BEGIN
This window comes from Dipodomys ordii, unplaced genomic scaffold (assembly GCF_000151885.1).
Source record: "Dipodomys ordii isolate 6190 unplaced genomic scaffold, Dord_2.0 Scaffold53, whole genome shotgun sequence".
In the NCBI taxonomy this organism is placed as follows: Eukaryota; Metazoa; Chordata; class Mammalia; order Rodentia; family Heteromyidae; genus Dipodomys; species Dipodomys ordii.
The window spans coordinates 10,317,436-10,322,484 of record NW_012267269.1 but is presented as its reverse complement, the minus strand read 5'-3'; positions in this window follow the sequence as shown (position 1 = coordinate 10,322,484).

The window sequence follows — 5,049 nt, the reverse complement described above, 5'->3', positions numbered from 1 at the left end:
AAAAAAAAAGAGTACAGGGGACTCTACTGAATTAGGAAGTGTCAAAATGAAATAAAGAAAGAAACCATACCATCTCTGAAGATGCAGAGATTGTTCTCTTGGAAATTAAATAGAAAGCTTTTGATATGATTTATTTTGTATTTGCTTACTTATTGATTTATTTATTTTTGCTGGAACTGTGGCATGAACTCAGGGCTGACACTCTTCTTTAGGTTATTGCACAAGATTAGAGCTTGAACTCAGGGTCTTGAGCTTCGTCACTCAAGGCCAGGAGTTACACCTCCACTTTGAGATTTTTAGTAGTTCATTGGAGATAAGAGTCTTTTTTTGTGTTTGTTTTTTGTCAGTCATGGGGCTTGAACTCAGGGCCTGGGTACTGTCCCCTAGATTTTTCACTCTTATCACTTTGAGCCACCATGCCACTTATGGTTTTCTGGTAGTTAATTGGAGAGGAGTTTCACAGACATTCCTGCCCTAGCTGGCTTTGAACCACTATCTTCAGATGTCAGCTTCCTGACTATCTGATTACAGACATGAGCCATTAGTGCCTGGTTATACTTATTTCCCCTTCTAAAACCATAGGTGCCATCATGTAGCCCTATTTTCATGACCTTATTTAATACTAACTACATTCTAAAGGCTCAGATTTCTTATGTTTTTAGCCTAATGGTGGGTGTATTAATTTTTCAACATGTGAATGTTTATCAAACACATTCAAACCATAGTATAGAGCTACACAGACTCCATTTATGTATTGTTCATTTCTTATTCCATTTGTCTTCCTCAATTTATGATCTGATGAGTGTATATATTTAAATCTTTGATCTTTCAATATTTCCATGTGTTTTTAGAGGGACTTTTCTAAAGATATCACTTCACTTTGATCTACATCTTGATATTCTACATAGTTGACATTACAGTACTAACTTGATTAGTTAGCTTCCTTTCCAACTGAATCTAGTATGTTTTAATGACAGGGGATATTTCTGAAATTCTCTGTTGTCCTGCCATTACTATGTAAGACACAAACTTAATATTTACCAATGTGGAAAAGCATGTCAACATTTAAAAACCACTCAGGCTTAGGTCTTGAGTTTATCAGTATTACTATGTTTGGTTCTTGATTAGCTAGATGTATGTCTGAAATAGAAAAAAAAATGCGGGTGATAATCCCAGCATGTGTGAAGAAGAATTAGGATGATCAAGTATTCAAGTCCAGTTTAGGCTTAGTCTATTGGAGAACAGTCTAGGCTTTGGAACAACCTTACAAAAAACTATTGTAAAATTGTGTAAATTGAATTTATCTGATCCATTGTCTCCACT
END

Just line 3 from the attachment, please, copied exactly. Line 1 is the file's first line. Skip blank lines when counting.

In the NCBI taxonomy this organism is placed as follows: Eukaryota; Metazoa; Chordata; class Mammalia; order Rodentia; family Heteromyidae; genus Dipodomys; species Dipodomys ordii.